The conflict between public persona and private feelings was never more deeply felt than by Tchaikovsky in his life’s final years, and never expressed with greater poignancy than in the Pathétique Symphony. Or so we’ve been led to believe. (For a variety of interpretations, see Tchaikovsky: A Self-Portrait, by Vladimir Volkoff, p. 322ff, Robert Hale & Co., London, 1985.)
“Tchaikovsky Agonistes,” a composer tormented by his homosexuality, is a 20thcentury invention. While not without concerns about his emotional peace of mind – and who can say otherwise ? – the composer’s personal predilections were neither flaunted nor hidden. If homosexuality was not embraced by Imperial Russia, it was tolerated both by members of the Romanov Court and the musical establishment.
Outwardly, Tchaikovsky’s last years were triumphant. In 1892, the Académie Française elected him a member and Cambridge University chose him to receive an honorary Doctorate of Music. His works were performed throughout the Continent, and his career as guest conductor was flourishing, with engagements booked into May of 1894. Most important, perhaps, he continued to compose prolifically. For the Mariinsky stage he created Pique Dame in 1890, Iolanta in 1891, and The Nutcracker in 1892, and his orchestral scores included the symphonic ballad Voyevoda in 1890-91 and the Pathétique Symphony in 1893, his last completed work.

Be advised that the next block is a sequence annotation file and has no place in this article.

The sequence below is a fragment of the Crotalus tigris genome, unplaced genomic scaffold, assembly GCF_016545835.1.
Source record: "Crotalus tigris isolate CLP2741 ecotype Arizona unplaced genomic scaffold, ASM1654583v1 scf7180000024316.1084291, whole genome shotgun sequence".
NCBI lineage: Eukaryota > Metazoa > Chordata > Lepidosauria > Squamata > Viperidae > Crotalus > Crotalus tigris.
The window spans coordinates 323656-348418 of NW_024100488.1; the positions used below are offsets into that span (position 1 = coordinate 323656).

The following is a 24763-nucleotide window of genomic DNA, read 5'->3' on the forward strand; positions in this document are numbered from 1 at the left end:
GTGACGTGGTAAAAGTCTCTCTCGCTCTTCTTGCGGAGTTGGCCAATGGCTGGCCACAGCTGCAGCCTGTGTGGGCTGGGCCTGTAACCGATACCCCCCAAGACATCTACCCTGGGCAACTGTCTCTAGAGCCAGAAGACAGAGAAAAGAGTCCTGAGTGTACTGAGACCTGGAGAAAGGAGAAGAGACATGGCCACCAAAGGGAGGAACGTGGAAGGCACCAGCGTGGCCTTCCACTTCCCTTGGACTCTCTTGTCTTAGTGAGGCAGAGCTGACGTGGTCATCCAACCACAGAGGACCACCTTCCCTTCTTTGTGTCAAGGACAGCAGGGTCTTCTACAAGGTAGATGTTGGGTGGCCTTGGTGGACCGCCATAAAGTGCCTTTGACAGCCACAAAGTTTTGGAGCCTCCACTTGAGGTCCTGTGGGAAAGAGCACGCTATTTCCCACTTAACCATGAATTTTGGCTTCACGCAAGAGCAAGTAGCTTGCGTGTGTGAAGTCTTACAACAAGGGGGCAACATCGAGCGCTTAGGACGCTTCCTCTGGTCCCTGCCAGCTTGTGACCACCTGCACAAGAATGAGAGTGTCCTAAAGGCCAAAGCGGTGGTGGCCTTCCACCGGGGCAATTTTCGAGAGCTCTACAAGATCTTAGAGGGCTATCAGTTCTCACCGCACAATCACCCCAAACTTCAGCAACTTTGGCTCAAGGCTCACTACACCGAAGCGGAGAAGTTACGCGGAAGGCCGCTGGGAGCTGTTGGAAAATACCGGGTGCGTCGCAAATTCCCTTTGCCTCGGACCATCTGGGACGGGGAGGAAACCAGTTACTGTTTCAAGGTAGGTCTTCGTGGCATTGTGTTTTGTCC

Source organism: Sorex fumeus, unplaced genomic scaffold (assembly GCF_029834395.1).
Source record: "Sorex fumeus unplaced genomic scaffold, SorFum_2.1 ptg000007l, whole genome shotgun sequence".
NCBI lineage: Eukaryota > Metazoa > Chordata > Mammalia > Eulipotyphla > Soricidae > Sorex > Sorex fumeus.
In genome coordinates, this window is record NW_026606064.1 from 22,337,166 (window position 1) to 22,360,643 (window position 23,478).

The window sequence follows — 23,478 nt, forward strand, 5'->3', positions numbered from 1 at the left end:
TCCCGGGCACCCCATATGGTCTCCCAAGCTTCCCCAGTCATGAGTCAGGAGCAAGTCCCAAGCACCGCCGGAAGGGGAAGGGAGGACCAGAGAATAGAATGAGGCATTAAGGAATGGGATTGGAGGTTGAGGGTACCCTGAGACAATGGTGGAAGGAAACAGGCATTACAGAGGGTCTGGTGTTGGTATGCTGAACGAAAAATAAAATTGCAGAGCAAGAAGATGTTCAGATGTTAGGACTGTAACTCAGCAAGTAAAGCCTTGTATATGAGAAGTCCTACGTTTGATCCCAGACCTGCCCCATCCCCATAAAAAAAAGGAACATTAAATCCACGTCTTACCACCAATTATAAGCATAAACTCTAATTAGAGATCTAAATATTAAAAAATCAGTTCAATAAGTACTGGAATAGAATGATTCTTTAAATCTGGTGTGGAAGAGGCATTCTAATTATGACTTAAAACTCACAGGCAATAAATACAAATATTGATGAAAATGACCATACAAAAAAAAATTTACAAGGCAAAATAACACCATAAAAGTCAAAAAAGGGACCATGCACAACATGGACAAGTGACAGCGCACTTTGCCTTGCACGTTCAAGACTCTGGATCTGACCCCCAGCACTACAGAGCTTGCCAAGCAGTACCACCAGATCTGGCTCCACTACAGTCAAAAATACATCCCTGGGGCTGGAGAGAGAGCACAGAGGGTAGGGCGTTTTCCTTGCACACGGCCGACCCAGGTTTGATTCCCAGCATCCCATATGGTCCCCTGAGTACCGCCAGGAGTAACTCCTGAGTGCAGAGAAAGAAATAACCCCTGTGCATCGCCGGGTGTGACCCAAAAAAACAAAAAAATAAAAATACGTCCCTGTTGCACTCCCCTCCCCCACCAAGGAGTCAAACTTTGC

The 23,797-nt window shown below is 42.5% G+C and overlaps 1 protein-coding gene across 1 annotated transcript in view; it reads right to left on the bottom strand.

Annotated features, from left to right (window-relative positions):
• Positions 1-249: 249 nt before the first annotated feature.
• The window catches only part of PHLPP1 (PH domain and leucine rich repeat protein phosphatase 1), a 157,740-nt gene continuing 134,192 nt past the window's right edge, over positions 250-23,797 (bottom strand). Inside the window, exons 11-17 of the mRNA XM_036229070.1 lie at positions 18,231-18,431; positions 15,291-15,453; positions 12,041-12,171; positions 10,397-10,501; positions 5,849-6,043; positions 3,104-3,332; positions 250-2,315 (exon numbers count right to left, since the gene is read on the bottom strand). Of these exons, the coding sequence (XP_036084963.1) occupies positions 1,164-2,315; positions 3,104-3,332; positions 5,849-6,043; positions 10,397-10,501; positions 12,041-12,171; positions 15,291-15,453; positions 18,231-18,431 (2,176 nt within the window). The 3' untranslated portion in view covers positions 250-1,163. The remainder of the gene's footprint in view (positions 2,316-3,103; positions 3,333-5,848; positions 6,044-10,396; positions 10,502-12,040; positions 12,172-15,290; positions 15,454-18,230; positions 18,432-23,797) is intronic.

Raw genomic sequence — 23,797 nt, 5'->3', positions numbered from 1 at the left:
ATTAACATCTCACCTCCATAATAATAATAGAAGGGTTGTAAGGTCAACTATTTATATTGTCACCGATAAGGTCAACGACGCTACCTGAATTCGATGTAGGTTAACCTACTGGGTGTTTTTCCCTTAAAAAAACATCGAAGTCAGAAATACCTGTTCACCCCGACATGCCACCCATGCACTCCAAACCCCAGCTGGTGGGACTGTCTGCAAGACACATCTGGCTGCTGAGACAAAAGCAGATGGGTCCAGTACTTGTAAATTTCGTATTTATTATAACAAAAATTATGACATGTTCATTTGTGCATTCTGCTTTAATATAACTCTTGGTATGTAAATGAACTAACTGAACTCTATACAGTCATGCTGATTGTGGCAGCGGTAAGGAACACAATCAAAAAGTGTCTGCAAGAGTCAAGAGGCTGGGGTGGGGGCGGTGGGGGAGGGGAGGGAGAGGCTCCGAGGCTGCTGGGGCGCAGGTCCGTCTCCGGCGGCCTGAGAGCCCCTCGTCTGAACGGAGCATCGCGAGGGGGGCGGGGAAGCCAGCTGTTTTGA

For the Pathétique and its surrounding mystique, Tchaikovsky himself set the stage. While planning it, he wrote to Vladimir ‘Bob’ Davydov, his nephew and lover and the Symphony’s dedicatee: “During my stay in Paris last December I had the idea of writing a program symphony; but to a program that should remain an enigma for everyone but myself; let them try and guess it! For my part, I intend to call it simply ‘Program Symphony.’ The theme of it is full of subjective feeling, so much so that as I was mentally composing it during the journey, I frequently shed tears…”